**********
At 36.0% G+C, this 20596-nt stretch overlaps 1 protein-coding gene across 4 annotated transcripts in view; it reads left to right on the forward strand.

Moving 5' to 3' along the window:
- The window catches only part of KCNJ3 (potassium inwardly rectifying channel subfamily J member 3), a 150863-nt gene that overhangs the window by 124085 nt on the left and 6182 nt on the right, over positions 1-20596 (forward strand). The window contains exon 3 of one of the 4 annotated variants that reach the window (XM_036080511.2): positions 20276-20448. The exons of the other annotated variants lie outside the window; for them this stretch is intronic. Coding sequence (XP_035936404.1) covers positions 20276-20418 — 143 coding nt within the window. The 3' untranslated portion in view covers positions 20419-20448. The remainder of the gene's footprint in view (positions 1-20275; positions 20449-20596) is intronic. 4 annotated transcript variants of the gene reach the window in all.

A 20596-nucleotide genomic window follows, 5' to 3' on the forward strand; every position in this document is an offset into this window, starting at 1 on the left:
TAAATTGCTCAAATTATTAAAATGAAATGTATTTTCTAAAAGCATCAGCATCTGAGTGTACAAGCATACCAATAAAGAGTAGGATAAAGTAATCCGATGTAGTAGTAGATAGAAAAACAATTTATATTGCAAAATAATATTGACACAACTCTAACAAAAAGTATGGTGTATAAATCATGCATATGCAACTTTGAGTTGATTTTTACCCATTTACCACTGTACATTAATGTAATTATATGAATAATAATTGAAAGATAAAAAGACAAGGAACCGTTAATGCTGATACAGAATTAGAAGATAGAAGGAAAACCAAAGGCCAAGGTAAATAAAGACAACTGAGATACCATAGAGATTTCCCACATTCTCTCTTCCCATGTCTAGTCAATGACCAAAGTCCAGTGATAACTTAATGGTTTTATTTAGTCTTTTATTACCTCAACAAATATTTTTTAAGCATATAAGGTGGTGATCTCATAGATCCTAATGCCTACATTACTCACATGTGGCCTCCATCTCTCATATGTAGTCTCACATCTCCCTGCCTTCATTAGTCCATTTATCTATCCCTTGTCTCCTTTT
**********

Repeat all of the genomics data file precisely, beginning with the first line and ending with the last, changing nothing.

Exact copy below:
At 36.0% G+C, this 20596-nt stretch overlaps 1 protein-coding gene across 4 annotated transcripts in view; it reads left to right on the forward strand.

Moving 5' to 3' along the window:
- The window catches only part of KCNJ3 (potassium inwardly rectifying channel subfamily J member 3), a 150863-nt gene that overhangs the window by 124085 nt on the left and 6182 nt on the right, over positions 1-20596 (forward strand). The window contains exon 3 of one of the 4 annotated variants that reach the window (XM_036080511.2): positions 20276-20448. The exons of the other annotated variants lie outside the window; for them this stretch is intronic. Coding sequence (XP_035936404.1) covers positions 20276-20418 — 143 coding nt within the window. The 3' untranslated portion in view covers positions 20419-20448. The remainder of the gene's footprint in view (positions 1-20275; positions 20449-20596) is intronic. 4 annotated transcript variants of the gene reach the window in all.

A 20596-nucleotide genomic window follows, 5' to 3' on the forward strand; every position in this document is an offset into this window, starting at 1 on the left:
TAAATTGCTCAAATTATTAAAATGAAATGTATTTTCTAAAAGCATCAGCATCTGAGTGTACAAGCATACCAATAAAGAGTAGGATAAAGTAATCCGATGTAGTAGTAGATAGAAAAACAATTTATATTGCAAAATAATATTGACACAACTCTAACAAAAAGTATGGTGTATAAATCATGCATATGCAACTTTGAGTTGATTTTTACCCATTTACCACTGTACATTAATGTAATTATATGAATAATAATTGAAAGATAAAAAGACAAGGAACCGTTAATGCTGATACAGAATTAGAAGATAGAAGGAAAACCAAAGGCCAAGGTAAATAAAGACAACTGAGATACCATAGAGATTTCCCACATTCTCTCTTCCCATGTCTAGTCAATGACCAAAGTCCAGTGATAACTTAATGGTTTTATTTAGTCTTTTATTACCTCAACAAATATTTTTTAAGCATATAAGGTGGTGATCTCATAGATCCTAATGCCTACATTACTCACATGTGGCCTCCATCTCTCATATGTAGTCTCACATCTCCCTGCCTTCATTAGTCCATTTATCTATCCCTTGTCTCCTTTT